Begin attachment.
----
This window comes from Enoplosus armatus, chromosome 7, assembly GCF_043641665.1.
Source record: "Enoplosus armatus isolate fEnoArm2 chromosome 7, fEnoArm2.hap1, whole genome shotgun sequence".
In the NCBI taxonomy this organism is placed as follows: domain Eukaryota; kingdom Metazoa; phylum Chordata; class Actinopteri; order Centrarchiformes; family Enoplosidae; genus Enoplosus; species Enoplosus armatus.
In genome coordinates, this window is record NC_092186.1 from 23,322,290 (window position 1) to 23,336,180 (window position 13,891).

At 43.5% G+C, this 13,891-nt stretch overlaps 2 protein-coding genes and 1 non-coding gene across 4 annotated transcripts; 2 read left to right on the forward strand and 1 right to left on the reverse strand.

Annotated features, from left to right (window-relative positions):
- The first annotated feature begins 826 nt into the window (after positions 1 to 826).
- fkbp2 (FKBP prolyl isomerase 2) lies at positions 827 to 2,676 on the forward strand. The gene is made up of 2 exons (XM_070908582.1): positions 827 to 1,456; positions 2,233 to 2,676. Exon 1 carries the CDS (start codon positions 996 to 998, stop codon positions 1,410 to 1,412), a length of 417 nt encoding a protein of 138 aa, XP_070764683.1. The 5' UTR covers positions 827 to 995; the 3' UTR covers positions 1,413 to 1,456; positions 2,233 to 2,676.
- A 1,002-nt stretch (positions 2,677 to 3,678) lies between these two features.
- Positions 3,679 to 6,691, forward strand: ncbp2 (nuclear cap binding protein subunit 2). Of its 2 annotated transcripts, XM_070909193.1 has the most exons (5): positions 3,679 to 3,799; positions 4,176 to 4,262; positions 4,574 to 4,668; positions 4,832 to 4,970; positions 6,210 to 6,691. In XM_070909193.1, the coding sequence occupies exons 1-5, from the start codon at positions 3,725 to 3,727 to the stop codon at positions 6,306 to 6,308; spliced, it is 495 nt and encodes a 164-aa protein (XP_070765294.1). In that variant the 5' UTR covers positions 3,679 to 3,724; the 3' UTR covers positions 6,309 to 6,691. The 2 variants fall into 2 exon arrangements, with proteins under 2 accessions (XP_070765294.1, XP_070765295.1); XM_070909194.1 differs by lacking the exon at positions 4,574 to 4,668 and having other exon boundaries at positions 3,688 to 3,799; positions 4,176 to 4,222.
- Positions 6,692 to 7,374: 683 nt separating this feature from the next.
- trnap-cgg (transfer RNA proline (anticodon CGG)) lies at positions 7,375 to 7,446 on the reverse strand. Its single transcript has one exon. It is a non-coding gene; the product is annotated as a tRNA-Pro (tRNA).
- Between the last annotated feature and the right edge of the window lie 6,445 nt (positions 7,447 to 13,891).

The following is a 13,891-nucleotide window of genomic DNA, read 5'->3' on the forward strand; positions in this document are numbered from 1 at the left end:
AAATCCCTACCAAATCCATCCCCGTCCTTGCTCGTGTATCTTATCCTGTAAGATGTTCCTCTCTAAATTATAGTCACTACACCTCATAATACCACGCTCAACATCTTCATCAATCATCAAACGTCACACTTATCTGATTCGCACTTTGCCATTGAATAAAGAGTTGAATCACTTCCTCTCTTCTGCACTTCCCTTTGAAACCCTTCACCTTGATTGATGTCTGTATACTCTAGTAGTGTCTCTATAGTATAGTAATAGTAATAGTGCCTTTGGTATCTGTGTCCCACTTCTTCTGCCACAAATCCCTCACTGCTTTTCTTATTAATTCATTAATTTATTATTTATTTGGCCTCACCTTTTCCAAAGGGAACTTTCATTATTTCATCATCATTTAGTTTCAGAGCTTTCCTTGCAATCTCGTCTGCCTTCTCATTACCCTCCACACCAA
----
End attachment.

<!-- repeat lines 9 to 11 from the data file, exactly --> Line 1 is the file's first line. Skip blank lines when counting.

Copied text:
- A 1,002-nt stretch (positions 2,677 to 3,678) lies between these two features.
- Positions 3,679 to 6,691, forward strand: ncbp2 (nuclear cap binding protein subunit 2). Of its 2 annotated transcripts, XM_070909193.1 has the most exons (5): positions 3,679 to 3,799; positions 4,176 to 4,262; positions 4,574 to 4,668; positions 4,832 to 4,970; positions 6,210 to 6,691. In XM_070909193.1, the coding sequence occupies exons 1-5, from the start codon at positions 3,725 to 3,727 to the stop codon at positions 6,306 to 6,308; spliced, it is 495 nt and encodes a 164-aa protein (XP_070765294.1). In that variant the 5' UTR covers positions 3,679 to 3,724; the 3' UTR covers positions 6,309 to 6,691. The 2 variants fall into 2 exon arrangements, with proteins under 2 accessions (XP_070765294.1, XP_070765295.1); XM_070909194.1 differs by lacking the exon at positions 4,574 to 4,668 and having other exon boundaries at positions 3,688 to 3,799; positions 4,176 to 4,222.
- Positions 6,692 to 7,374: 683 nt separating this feature from the next.